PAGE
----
From the earliest times, societies have been seduced by the temptation of unitary thinking. Recognizing the vulnerability of existence, people and cultures privilege regimes that confer authority on a single entity, a sovereign ruler, a transcendental deity, or an Event, which they embrace with unquestioned devotion. Such obsessions precipitate contempt for the worldliness of real bodies in real time and refusal of responsibility and agency.
In The Perils of the One, Stathis Gourgouris offers a philosophical anthropology that confronts the legacy of “monarchical thinking”: the desire to subjugate oneself to unitary principles and structures, whether political, moral, theological, or secular. In wide-ranging essays that are at once poetic and polemical, intellectual and passionate, Gourgouris reads across politics and theology, literary and art criticism, psychoanalysis and feminism in a critique of both political theology and the metaphysics of secularism. He engages with a range of figures from the Apostle Paul and Trinitarian theologians, to La Boétie, Schmitt, and Freud, to contemporary thinkers such as Clastres, Said, Castoriadis, Žižek, Butler, and Irigaray. At once a broad perspective on human history and a detailed examination of our present moment, The Perils of the One offers glimpses of what a counterpolitics of autonomy would look like from anarchic subjectivities that refuse external ideals, resist the allure of command and obedience, and embrace otherness.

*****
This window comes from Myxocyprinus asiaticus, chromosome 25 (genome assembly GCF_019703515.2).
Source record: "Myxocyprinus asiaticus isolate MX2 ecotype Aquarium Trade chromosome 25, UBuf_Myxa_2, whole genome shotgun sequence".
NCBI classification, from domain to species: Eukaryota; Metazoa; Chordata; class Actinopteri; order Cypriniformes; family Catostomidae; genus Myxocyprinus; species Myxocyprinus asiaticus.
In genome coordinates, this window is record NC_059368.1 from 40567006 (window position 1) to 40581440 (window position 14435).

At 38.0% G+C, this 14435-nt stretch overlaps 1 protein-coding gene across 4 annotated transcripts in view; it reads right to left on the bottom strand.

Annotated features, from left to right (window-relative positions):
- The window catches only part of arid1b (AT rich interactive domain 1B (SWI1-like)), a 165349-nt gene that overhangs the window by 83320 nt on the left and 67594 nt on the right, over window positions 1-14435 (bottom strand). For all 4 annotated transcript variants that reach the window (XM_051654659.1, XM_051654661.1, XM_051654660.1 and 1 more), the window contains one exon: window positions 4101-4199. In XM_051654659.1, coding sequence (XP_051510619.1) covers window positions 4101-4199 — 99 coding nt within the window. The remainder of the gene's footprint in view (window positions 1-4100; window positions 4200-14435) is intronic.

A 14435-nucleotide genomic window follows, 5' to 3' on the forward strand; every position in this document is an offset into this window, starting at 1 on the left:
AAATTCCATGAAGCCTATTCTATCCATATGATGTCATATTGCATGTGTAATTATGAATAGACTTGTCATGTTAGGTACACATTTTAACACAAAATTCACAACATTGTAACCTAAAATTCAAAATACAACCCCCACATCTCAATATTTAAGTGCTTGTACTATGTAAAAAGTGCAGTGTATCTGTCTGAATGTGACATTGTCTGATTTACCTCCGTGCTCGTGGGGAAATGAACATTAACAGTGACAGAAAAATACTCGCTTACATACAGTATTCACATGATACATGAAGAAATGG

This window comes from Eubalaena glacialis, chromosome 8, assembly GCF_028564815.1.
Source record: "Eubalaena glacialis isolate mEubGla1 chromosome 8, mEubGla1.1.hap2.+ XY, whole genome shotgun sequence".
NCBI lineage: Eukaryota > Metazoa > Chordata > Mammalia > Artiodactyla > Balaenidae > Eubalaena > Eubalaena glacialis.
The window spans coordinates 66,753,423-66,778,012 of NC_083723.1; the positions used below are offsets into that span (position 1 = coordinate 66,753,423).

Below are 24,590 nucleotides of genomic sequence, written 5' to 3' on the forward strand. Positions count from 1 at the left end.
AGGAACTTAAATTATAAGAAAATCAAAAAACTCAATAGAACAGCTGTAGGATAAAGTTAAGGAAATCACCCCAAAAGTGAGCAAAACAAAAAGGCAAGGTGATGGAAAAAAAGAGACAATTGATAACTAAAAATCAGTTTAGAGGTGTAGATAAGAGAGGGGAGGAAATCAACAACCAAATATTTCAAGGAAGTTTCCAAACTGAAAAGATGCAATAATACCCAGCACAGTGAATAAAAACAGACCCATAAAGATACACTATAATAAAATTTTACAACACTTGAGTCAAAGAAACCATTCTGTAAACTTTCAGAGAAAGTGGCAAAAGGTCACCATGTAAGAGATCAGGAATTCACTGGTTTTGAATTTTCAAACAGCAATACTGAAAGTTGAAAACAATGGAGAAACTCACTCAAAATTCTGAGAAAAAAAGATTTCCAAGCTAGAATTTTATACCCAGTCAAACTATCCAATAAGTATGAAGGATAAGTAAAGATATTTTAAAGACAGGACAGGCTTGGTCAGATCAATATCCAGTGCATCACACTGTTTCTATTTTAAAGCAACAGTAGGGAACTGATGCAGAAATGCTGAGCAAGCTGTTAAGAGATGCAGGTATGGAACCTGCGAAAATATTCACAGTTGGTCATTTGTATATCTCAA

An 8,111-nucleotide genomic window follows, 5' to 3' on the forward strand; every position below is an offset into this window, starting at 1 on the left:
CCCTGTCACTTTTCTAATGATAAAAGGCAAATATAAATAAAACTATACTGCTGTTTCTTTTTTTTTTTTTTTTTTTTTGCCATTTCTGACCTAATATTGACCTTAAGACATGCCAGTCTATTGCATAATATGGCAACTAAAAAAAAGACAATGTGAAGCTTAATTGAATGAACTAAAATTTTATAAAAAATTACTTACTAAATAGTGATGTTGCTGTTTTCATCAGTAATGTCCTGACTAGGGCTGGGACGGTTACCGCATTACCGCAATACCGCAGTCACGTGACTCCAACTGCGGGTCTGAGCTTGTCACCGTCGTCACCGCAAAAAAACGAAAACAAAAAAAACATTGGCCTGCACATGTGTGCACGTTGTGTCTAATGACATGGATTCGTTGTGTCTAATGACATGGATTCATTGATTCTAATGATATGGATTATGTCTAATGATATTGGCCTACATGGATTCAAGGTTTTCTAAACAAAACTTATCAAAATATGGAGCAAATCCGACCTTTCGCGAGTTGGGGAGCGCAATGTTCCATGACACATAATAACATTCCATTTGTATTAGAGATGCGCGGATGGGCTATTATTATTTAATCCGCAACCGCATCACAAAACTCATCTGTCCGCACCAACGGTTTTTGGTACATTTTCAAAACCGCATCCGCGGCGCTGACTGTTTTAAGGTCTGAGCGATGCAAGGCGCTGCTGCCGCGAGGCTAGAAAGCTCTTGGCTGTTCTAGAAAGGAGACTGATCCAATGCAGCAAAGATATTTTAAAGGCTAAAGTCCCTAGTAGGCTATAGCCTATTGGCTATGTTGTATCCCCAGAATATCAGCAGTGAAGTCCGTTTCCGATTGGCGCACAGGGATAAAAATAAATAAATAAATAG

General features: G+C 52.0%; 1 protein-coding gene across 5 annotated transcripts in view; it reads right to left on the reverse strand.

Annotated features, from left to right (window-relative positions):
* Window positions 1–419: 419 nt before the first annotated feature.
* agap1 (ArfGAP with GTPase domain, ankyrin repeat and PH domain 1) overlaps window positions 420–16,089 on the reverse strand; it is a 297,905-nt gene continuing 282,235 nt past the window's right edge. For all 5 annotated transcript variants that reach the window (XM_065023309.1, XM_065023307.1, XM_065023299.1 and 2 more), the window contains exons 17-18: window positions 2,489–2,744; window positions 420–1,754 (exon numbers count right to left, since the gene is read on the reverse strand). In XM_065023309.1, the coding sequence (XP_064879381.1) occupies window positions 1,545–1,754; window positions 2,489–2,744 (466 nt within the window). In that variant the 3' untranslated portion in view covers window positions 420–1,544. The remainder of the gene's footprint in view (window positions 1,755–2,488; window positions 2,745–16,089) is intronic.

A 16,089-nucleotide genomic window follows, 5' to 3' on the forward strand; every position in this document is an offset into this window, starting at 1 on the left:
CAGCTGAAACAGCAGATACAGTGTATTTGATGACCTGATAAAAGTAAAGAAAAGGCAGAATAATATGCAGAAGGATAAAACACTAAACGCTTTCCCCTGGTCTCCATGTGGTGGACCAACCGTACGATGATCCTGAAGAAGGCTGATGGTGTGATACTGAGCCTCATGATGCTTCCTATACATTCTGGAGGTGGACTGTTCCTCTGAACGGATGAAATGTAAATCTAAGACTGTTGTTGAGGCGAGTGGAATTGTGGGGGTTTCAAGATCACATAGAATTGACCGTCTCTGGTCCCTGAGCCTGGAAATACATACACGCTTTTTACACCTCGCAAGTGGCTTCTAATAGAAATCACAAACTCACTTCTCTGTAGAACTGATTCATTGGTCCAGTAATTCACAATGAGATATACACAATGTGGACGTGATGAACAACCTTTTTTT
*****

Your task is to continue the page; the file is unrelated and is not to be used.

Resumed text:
Stathis Gourgouris is professor of classics, English, and comparative literature and society at Columbia University. He is the author of several books, including Dream Nation (1996), Does Literature Think? (2003), and Lessons in Secular Criticism (2013).
1. Transformation, Not Transcendence
2. The Lesson of Pierre Clastres
3. On Self- Alteration
4. Žižek’s Realism
5. Paul’s Greek
6. Every Religion Is Idolatry